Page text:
Christhood: Resurrection Practice

Photo by Joe Grant © 2019

Jesus himself stood among them and said, ‘Peace be with you.’
Startled, they were terrified and thought they were seeing a ghost.
He said to them, ‘Why so frightened, and why do doubts arise in your hearts? Look at my hands and feet; see that it is I myself. Touch me and see…’

Luke 24:36-39

Seeker,
Where have you witnessed resurrection this new day?

Whether we care
to notice it or not,
Spring has sprung.

Whether or not we perceive it,
new life has everywhere erupted;
miraculous and blooming with pungent promise.

But what does resurrection actually bring to life,
amid the deep distresses and desolations
of our times?

How do we open a space
for healing to happen
in a heated climate of suspicion and division?

And what does new life mean for people
whose hearts are boarded-up;
who are incarcerated, burdened and broken?

So here is resurrection’s scandalous secret—
a mystery so deep that no amount of surface-scratching
will remove or reveal it:

Always, always, the Christ appears unbidden,
as the wounded one;
the perforated, broken, visibly damaged life in our midst.

Sometimes that wounded Christ is you;
yes, and sometimes also me.
But more often Christ is fleshed in those we do not care to see.

For resurrection offers no escape from trials, tears or failure.
It promises a wide-wounded embrace,
a welcome solidarity with tangible sufferings and alienations all.

i who have died am alive again today,
and this is the sun’s birthday; this is the birth
day of life and love and wings…      e e  cummings

In the embrace of Christhood over cult,
connection over division, and mercy over punishment, resurrection
releases us from prisons of the past; dungeons of our own design.

When we practice Christhood— being in touch with wounded-ness—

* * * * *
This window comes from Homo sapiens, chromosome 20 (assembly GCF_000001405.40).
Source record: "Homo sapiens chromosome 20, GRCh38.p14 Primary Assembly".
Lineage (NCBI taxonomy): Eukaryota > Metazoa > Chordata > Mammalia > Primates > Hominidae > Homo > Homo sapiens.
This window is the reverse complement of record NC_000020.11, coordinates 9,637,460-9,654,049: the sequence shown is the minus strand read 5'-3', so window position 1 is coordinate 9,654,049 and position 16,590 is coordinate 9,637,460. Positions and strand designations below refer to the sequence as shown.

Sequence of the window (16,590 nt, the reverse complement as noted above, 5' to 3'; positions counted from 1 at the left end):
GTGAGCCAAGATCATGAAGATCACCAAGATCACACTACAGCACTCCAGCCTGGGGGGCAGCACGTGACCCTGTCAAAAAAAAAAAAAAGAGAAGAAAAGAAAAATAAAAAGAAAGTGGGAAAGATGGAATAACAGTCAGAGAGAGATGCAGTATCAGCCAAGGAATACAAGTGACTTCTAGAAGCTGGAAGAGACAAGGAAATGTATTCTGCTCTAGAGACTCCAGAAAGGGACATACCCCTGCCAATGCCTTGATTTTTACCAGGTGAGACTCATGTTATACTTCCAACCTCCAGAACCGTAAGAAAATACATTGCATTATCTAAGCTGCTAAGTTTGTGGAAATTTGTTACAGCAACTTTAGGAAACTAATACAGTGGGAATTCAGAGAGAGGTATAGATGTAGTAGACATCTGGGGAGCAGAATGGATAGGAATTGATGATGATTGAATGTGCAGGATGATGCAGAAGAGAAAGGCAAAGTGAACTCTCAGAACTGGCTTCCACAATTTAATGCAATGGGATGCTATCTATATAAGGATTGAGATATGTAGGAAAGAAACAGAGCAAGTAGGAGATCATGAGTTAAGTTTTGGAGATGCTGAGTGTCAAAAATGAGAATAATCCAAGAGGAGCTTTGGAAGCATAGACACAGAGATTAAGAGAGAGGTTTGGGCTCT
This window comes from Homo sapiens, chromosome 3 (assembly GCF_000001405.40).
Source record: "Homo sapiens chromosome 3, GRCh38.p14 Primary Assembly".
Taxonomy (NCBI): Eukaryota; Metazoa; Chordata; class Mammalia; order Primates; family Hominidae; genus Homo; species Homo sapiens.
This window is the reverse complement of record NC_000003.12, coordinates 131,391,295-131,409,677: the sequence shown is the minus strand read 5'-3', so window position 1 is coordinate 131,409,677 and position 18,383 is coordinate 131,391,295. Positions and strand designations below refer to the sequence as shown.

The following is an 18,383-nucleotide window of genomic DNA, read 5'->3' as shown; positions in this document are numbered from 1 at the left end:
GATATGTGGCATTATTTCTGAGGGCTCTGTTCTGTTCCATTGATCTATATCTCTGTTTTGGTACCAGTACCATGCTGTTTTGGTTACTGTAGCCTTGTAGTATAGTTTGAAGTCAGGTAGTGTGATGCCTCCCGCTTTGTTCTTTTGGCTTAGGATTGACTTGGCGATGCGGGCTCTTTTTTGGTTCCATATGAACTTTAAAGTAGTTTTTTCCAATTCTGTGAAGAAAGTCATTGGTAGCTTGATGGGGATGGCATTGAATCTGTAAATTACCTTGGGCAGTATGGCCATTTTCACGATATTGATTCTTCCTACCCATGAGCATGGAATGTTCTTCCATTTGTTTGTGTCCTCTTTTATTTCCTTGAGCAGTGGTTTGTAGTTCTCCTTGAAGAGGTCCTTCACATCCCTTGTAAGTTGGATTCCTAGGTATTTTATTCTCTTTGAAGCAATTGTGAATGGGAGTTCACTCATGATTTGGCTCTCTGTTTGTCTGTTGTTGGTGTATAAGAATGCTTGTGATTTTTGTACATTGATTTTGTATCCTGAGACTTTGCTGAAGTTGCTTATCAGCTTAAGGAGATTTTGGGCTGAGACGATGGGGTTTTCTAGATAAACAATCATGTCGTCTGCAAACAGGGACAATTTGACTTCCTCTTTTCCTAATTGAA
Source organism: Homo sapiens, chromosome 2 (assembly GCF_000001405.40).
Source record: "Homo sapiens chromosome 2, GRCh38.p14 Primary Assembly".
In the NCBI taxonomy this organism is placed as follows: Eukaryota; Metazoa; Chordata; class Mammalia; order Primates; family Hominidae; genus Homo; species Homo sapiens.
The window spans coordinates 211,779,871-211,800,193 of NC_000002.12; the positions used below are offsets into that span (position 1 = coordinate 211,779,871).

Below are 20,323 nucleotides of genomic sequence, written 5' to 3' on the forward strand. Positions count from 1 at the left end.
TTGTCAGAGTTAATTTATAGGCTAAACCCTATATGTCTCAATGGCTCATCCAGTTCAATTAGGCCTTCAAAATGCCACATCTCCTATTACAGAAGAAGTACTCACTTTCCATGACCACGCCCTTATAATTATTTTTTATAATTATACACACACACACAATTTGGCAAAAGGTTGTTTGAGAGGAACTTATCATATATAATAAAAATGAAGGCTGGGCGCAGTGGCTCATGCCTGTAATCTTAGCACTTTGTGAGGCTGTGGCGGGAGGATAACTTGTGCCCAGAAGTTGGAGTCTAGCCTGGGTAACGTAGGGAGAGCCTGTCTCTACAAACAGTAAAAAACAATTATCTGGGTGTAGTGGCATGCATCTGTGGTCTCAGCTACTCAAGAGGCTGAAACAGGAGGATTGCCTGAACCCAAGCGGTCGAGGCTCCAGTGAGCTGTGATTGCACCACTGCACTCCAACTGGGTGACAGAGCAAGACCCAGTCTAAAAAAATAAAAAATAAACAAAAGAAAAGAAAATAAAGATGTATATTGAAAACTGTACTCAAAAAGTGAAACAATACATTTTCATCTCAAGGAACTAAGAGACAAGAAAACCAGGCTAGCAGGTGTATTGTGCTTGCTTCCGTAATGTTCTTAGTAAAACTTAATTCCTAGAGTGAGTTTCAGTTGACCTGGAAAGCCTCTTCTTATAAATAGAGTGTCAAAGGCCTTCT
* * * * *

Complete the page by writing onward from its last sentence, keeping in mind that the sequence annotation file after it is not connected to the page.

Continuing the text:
the shards of our shattered world stir and shift,
as the heart-like-kaleidoscope turns into the light of a new day.

So may resurrection continue
to interfere with your plans and color your projections.
And may peace punctuate the patterns of your day,

joe

Love Withstanding



Photo by Joe Grant © 2019

When he knew that all was now finished, Jesus said, ‘I am thirsty’.
John 19:28

Seeker,
Have you ever been beside yourself, embraced by pain too big to hold?

In outward expression,
Universe appears as roiling chaos,
but at its core, it is swirling hunger and thirst for connection.

Unfolding into the void
with expansive energy,
reality radiates its longing for communion.

Such explosive outpouring
echoes an elemental ache;
the cosmic overflow of a sundered Heart.

This universal mirror,
visible to us only in darkness,
illustrates a paradox: in being broken-open we are brought together.

Mercy is the best thing we can feel: it changes the world.
A little mercy makes the world less cold and more just.
We need to understand properly this mercy of God, this merciful (God) who is so patient.
Pope Francis

In complete contrast to control,
compassion is the release of love;
liberation that comes with loss and letting-go.

Thus, it becomes both a compass
and pathway into tenderheartedness—
misericordia that ripens consciousness from human into divine.

Behold then our Mysterious Maker,
who comes so close,
but does not condescend;

at-one with us,
electing to suffer, not because of us,
but beside us, inside us, and un-sided among us.

This love-so-wide
perforates every boundary,
leaving us open-mouthed—agape!

Screens of separation dissolve
before the solidarity of suffering-shared,
unleashing merciful lamentation that will not be stemmed.

God weeps at love withheld, at strength misused, at children’s innocence abused, and, till we change the way we love, God weeps.
God cries at hungry mouths, at running sores, at creatures dying without a cause, and, till we change the way we care, God cries.
God waits for stones to melt, for peace to seed, for hearts to hold each other’s need, and, till we understand the Christ, God waits.

Shirley Erena Murray

Nothing is below this God-most-low.
so deeply in love with all Creation